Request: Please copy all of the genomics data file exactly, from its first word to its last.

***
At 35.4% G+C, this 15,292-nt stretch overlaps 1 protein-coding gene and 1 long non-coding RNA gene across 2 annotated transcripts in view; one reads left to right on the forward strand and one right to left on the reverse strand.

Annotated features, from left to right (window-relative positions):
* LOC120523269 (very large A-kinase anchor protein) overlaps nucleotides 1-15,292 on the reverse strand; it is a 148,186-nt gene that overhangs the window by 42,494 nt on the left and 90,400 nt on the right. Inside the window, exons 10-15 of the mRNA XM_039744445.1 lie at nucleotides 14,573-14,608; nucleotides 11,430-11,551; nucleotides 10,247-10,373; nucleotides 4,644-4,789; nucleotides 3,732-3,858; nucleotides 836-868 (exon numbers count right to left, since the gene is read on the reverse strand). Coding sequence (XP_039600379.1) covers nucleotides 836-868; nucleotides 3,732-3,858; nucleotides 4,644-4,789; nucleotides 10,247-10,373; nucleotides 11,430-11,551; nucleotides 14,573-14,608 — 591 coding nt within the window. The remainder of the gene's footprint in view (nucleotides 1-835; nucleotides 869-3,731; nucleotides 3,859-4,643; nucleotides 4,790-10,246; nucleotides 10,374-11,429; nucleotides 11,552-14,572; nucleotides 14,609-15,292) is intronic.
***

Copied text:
At 35.4% G+C, this 15,292-nt stretch overlaps 1 protein-coding gene and 1 long non-coding RNA gene across 2 annotated transcripts in view; one reads left to right on the forward strand and one right to left on the reverse strand.

Annotated features, from left to right (window-relative positions):
* LOC120523269 (very large A-kinase anchor protein) overlaps nucleotides 1-15,292 on the reverse strand; it is a 148,186-nt gene that overhangs the window by 42,494 nt on the left and 90,400 nt on the right. Inside the window, exons 10-15 of the mRNA XM_039744445.1 lie at nucleotides 14,573-14,608; nucleotides 11,430-11,551; nucleotides 10,247-10,373; nucleotides 4,644-4,789; nucleotides 3,732-3,858; nucleotides 836-868 (exon numbers count right to left, since the gene is read on the reverse strand). Coding sequence (XP_039600379.1) covers nucleotides 836-868; nucleotides 3,732-3,858; nucleotides 4,644-4,789; nucleotides 10,247-10,373; nucleotides 11,430-11,551; nucleotides 14,573-14,608 — 591 coding nt within the window. The remainder of the gene's footprint in view (nucleotides 1-835; nucleotides 869-3,731; nucleotides 3,859-4,643; nucleotides 4,790-10,246; nucleotides 10,374-11,429; nucleotides 11,552-14,572; nucleotides 14,609-15,292) is intronic.